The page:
By opposing that picture, Williams raised controversy, although as the essay shows, he was particularly irritated by the travesty occasionally foisted on him that we could have a description of the world without deploying our own language or employing our own concepts. This was never the idea. What Williams believed was that science had a title to knowledge that did not depend on the history, culture, values, or interests of those engaged in it, and in this way it was distinguished from other inquiries, including philosophy itself. He thought that this difference showed, for instance, in the different relation that science bears to its own history. The scientist can get by with a very slight knowledge ofthe history of discovery. But the philosopher cannot do the same, because our present ways of thinking and acting are only intelligible as historical formations. They are not the unchanging or universal products of uniform human reason facing eternalproblems. The subject matter of the humanities is the nature ofhuman life and thought, and that subject matter is necessarily onlyapproachable by us from our own human point of view, albeit astandpoint infused with enough of the same culture, values, andinterests as those of the agents whom we interpret forunderstanding to be possible.

The difference between science and the humanities is visible,Williams argued, in the way the history of science can be presentedas a history of arguments that were actually won by one side oranother. Whereas a human change, such as the displacement of theancien regime by modernity, is not a history of arguments won,but a history in which one set of ideas has simply displaced another: the defenders of old ways are not refuted, but just die out. Science can write a "vindicatory genealogy" of its history, couched in terms of progress toward the truth. Humanity cannot write its own history this way; or if it does so it will, by imposing the perspective of the present, simply be adding another dismal chapter to the story of human complacency. This way of thinking, Williams argued, changed our political relationships. Opponents in a debate about equality, or about liberty, should be seen not as simply wrong or mistaken, but as standing either wherethe future may take everyone or forlornly on a set of values that history may be about to trample underfoot. This may make Williams sound like a "postmodernist" or "relativist" of a fairly familiar stamp, but not so. He worked scrupulously to avoid any such crudities and polarizations, preserving some conception of knowledge, even in ethics, albeit knowledge with a human face.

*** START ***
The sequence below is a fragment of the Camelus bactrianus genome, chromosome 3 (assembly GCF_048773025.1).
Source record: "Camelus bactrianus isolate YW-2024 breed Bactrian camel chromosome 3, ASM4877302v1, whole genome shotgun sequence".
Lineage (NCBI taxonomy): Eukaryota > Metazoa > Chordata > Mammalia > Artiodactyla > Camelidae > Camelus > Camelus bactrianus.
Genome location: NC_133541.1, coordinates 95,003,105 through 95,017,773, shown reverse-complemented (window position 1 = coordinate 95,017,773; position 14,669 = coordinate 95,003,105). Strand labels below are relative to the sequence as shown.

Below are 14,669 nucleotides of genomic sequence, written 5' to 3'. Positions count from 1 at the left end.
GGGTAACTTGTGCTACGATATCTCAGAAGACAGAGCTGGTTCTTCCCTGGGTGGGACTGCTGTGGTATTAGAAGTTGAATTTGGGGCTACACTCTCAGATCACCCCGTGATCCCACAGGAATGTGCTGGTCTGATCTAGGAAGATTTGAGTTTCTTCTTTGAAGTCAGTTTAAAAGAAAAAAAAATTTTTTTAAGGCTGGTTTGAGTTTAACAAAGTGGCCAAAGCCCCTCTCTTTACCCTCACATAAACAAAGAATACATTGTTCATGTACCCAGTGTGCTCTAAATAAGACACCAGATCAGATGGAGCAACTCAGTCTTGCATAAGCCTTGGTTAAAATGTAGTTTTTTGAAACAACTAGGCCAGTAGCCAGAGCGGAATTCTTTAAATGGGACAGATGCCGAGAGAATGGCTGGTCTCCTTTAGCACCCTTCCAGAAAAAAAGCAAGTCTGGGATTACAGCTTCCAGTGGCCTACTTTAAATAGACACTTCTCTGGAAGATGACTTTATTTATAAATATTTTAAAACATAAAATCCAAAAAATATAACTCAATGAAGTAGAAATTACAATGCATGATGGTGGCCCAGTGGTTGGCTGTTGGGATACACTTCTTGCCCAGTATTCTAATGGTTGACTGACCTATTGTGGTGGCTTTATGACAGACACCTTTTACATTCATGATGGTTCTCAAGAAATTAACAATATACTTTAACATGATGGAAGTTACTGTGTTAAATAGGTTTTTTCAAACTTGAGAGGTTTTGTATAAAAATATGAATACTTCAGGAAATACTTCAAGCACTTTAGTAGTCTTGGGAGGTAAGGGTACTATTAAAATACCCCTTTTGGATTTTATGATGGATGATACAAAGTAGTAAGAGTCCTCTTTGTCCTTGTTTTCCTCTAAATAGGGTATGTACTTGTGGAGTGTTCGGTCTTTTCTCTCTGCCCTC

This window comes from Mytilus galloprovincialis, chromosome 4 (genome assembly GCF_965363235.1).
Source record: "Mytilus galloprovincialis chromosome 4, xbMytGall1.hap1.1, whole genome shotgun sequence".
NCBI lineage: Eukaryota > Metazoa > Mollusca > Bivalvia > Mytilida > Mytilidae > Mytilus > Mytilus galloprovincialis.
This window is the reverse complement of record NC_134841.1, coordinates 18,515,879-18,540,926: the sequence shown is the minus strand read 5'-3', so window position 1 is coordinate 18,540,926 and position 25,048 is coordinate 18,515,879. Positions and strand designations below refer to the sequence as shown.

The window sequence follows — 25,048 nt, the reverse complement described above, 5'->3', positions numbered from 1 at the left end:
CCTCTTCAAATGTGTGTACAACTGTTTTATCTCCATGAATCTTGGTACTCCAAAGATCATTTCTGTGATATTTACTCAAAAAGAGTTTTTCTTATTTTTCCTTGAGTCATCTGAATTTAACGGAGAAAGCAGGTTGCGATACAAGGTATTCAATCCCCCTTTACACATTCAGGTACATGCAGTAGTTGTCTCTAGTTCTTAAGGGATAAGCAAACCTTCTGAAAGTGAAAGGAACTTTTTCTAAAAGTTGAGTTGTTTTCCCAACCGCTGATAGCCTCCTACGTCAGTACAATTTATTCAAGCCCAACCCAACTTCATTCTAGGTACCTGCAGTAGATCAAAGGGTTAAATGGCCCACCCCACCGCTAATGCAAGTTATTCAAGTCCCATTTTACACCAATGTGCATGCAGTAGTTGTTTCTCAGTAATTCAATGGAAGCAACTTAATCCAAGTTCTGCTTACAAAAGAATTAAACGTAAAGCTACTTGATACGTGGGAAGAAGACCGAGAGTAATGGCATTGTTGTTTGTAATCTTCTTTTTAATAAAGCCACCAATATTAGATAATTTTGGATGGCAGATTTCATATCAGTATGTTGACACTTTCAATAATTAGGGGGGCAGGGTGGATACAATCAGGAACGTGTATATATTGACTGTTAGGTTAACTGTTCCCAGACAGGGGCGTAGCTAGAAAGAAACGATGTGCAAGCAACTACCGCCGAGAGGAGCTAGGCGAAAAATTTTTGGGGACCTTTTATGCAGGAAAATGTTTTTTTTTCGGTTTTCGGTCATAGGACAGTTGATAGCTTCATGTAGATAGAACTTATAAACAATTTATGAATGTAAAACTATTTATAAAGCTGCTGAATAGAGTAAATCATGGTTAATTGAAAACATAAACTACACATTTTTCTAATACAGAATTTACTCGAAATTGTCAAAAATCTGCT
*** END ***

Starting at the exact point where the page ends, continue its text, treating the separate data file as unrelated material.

One of Williams's constant themes was the tension between the historical mutability of human self-consciousness and the need for us to find ourselves in others if we are to understand them. We cannot write the history or understand the thoughts of beings wholly alien, but we have to work in the consciousness that the agents in our past were not simply displaced clones of ourselves. Genuine pluralism ought not to imply that understanding is impossible, but it constantly threatens to do so. In his political essays, and in his work on Wittgenstein, Williams often lets the issue revolve around who the "we" are as we oscillate between an abstract, universal aspiration (Kant, or Rawls, or liberalism in its more imperialistic guises) and a more rooted "communitarian" reality (Hegel, reincarnated in our time by Charles Taylor and Alasdair Macintyre). Williams cheerfully admitted that in this debate "my contribution has been to some extent that of making myself a nuisance to all parties."